I learned in grade school that trying to be perfect would probably result in a caffeine-pill-fueled freakout a la Jesse Spano (yes, many of my life lessons were learned thanks to Saved By The Bell). Pretty much since then I’ve been in the camp of try-to-do-it-right-but-perfect-isn’t-possible.
So sometimes it’s weird when people mention that they think we live in this perfect world where nothing goes wrong and we never fight and life is just hunky-dory from the minute we wake up to the minute we go to bed. Unicorns and rainbows if you will. I think sharing Clara’s birth story helped a little in that regard (that day was definitely not the fairytale that we expected). But beyond dealing with some serious and scary moments like that, we’re also no strangers to everyday stresses. In other words, just like the rest of the world, stuff doesn’t always go our way. We fight, our house gets messy, we go over budget, projects take way longer than we expected, our moving truck gets stuck in the snow. We like to joke that we’re so normal it’s crazy, so chances are if you deal with it at home (dust bunnies, burned dinners, stupid arguments, spilled milk, broken
china ceramic animals) it also goes down here.
But since our blog is mainly just a big diary about our home improvement projects and making our house a home, it’s hardly fitting to devote a post to our latest argument about Clara’s missed nap or the dust bunny under our TV stand (this just in: dust happens, and if you don’t see it we’re just not zoomed in enough, haha). But when things don’t work out like we hoped in the home improvement realm we always try to share those trials right along with our triumphs (the good, the bad, and the ugly all have a place here). Like this post about a ton of mistakes that we hope we don’t make again and this post about a failed recycled glass project and this one about a bummer of a string lantern attempt. We’ve even posted a super candid average day video with junk all over the place and I’ve shared my goo-related secret. Our house is not a showroom, that’s for sure.
And although we pride ourselves on being cheap-os who hunt down deals, save our pennies, and research projects within an inch of their life as we go, we still totally
break obliterate the budget from time to time. Take the patio we’re currently putting in, for example. Going into it I was intensely naive. “I’m certain it’s a two day under $500 project.” Famous last words, right? Originally we were going to go for those cheap 12 x 12″ gray concrete pavers at Lowe’s and Home Depot (I think they’re around $1 a pop) so I thought we’d just need to dig out a flat spot and lay ’em down. Maybe it would come to $450 tops with some ground tamping tools and all the pavers. Then we decided we should do it right and match the fancier cobblestone pavers in our driveway, which turned out to be around $2.67 a square foot at Home Depot…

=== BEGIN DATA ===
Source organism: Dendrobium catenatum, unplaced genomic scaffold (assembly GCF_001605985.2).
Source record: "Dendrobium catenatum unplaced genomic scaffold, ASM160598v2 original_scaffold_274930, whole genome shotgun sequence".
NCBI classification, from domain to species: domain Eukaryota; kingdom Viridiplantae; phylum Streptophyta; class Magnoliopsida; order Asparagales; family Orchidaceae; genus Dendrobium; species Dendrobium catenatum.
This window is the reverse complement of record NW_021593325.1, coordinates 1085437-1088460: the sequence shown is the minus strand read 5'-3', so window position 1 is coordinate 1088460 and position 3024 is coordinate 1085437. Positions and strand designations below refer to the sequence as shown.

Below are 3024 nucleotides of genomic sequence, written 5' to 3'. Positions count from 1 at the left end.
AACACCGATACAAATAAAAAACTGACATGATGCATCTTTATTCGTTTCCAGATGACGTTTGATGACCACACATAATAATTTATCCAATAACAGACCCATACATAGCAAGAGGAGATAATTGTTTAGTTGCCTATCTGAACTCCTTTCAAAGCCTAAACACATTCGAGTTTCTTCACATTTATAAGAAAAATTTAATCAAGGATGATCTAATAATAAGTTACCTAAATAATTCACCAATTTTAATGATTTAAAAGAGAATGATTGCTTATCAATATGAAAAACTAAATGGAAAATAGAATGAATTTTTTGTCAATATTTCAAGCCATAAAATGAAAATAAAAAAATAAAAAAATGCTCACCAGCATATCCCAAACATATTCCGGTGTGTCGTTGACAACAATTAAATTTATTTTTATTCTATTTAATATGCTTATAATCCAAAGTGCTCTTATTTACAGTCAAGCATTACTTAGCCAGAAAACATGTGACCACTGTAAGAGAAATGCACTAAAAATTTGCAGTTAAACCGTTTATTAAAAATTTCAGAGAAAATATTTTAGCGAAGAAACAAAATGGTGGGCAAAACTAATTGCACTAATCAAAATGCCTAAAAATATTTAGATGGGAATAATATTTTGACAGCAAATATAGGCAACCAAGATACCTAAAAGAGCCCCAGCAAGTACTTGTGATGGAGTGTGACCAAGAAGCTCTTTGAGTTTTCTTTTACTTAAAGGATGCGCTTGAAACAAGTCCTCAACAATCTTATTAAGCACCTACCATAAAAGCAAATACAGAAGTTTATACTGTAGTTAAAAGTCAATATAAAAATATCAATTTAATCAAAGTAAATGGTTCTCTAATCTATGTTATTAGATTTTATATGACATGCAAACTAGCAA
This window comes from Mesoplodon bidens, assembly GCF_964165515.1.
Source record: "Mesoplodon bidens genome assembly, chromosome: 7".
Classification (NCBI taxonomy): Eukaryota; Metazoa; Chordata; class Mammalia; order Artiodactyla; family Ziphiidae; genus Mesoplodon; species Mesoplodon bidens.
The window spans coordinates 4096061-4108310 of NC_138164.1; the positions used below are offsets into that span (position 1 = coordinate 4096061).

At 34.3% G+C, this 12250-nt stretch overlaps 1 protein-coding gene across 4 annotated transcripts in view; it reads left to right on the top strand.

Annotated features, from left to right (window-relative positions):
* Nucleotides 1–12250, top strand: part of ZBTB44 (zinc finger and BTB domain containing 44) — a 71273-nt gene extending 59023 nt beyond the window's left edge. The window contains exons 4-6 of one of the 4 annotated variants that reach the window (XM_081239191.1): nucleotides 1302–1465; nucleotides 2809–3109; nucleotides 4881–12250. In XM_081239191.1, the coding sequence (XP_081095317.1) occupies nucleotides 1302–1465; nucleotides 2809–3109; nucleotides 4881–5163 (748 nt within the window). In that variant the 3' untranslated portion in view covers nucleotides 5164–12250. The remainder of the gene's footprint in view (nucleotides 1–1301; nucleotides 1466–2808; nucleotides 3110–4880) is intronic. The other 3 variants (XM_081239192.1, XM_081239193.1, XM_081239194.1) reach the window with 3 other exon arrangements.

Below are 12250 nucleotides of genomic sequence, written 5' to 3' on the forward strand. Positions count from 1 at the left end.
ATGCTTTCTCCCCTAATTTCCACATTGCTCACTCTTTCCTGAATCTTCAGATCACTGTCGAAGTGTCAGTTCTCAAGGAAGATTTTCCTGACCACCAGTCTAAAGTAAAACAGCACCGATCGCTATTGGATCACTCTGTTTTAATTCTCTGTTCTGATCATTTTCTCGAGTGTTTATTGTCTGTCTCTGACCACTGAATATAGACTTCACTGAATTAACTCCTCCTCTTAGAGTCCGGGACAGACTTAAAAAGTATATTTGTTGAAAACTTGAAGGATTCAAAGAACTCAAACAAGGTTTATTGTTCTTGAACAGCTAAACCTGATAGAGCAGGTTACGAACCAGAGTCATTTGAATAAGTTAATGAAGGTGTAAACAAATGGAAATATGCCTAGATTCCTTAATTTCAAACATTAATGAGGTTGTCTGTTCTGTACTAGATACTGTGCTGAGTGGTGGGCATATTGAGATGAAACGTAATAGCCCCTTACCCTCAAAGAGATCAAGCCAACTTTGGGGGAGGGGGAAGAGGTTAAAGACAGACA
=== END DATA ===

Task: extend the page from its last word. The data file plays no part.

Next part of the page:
…and a whopping $3+ at Lowe’s. Our patio will be around 300 square feet, so $3 a square foot = $900 in just stone (let alone other supplies). We hoped that pricing out something local might save our budget and headed to a place nearby (Southside Builder’s Supply) and found out that they offered even higher quality cobblestone pavers than Home Depot and Lowe’s (that match our driveway and are made locally- score) for just $2 a square foot (67 cents cheaper than Orange and a dollar cheaper than Blue – which really adds up). Plus it was just fun to walk around their multi-stone sample patios to see what things would look like all laid out:
So after our local stone yard reconnaissance mission we felt pretty good about our deal seeking skillz and returned home to start digging up the side yard. And in a post about that I mentioned that the patio project would hopefully run us under 1K (I readjusted from my original $500 guess after realizing that cobblestone pavers to match our driveway would be pricier than the cheap $1 concrete square pavers that we originally planned to use). How did I get to 1K? Well, 300 square feet of stone at $2 a square foot = $600. And we figured that around $400 in gravel and sand and other materials and supplies should be about right.
More famous last words. But we’ll get to that.
First, we figured we’d do some digging before heading back over to the stone yard to place our order. Just to be sure we could get a nice level bed to place stones and not hit some unforseen craziness like a buried car or something that would make a non-returnable $600 purchase of cobblestone pavers a bad move. Remember that John had a little liriope digging party last week but we still had that brick path to remove? Well, at first it came up really easily…
… until we learned that half of it was laid on top of a huge thick slab of concrete…